Performances

Circus-style performers at a Panic! at the Disco concert

Panic! at the Disco performed in Times Square during the New Year's Eve events in December 2006/January 2007 with Carson Daly. They performed two songs, "Lying Is the Most Fun a Girl Can Have Without Taking Her Clothes Off" and "I Write Sins Not Tragedies". Since both songs contain profanity, they sang censored versions of the songs.

Style

Music critics have named a number of different genres to describe Panic! at the Disco's music. These include emo,[22][23][24] pop punk,[25] and for their later material, baroque pop.[26] Panic! at the Disco has gone on record many times saying that their second album would be completely different from A Fever You Can't Sweat Out, as Rolling Stone wrote in an article: "The group cemented its next direction with their first single, called "Nine in the Afternoon". "It’s influenced by the music our parents listened to: the Beach Boys, The Kinks, the Beatles", says Ross. "Our new songs are more like classic rock than modern rock. We got older and started listening to different music – and this seems like the natural thing to do right now."[27]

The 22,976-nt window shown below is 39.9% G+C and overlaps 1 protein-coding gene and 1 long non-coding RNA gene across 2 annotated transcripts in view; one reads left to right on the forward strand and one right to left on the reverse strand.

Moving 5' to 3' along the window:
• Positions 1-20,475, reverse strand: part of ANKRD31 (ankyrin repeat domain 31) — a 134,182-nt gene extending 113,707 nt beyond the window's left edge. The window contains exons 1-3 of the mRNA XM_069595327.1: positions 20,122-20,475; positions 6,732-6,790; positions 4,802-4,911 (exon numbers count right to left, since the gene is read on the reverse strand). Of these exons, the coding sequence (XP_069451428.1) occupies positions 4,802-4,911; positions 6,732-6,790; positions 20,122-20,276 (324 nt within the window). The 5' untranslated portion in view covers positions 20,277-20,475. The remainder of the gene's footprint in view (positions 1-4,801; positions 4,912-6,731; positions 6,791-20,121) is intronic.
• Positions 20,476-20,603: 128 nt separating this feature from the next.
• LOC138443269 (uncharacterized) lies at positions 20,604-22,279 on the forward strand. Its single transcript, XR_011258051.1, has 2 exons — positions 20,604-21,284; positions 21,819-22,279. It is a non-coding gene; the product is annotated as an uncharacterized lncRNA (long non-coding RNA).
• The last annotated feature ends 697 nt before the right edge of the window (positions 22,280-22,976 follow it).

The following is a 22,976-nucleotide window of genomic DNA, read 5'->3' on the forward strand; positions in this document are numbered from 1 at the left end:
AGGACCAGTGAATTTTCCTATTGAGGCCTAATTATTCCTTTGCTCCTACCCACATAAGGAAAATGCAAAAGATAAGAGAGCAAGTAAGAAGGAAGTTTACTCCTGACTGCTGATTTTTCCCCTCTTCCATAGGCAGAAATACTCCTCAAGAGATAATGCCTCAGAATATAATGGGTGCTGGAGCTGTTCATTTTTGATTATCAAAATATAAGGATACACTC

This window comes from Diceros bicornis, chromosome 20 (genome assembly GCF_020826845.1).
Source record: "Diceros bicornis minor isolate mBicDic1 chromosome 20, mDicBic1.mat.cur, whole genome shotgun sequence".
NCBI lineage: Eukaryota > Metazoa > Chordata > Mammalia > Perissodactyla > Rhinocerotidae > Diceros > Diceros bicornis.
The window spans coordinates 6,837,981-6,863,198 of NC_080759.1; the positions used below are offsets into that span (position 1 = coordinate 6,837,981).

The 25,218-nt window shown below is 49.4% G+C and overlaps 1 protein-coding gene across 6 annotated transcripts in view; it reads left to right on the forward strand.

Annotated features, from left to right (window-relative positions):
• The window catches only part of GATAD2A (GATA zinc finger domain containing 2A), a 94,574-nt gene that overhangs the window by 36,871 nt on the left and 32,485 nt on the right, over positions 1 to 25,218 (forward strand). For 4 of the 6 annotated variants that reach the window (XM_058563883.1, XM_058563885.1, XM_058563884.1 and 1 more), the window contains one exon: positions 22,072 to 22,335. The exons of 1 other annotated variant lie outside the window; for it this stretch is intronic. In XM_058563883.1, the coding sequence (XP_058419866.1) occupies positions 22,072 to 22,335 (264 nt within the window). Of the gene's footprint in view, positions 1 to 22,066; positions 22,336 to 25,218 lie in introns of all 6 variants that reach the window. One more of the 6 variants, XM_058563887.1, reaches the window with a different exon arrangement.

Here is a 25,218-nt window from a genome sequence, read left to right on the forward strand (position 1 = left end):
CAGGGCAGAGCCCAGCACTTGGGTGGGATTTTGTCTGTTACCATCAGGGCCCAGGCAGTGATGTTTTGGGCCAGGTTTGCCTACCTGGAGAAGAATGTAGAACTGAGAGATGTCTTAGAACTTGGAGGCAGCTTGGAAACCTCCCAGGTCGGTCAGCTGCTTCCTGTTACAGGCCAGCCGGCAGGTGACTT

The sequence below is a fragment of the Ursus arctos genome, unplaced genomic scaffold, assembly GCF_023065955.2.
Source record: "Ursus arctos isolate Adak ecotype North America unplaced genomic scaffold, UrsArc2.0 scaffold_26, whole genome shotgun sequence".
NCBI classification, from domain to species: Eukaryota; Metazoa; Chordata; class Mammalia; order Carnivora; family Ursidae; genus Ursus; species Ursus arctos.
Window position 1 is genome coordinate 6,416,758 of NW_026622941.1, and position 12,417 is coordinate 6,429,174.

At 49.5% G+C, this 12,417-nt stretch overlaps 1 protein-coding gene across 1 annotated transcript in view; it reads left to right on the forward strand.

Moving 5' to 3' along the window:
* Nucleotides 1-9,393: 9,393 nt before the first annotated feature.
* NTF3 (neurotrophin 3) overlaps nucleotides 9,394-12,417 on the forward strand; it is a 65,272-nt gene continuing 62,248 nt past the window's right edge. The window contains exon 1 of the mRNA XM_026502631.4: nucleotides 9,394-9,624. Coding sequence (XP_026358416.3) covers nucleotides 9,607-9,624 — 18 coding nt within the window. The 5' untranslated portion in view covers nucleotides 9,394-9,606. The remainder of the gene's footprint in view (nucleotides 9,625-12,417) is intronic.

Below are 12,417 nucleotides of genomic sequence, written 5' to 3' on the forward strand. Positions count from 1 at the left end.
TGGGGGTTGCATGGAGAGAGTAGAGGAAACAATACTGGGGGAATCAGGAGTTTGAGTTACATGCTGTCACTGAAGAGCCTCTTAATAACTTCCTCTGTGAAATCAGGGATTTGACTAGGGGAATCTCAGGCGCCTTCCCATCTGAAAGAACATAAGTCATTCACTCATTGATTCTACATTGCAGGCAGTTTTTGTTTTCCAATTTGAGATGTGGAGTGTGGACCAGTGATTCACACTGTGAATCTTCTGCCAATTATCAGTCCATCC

In his review of their live album, Stephen Thomas Erlewine noted, "...Pretty. Odd. suggests that they're becoming that rare thing in 2008: a pop-oriented rock band. They might not be doing this knowingly, but the results are entertaining all the same."[28]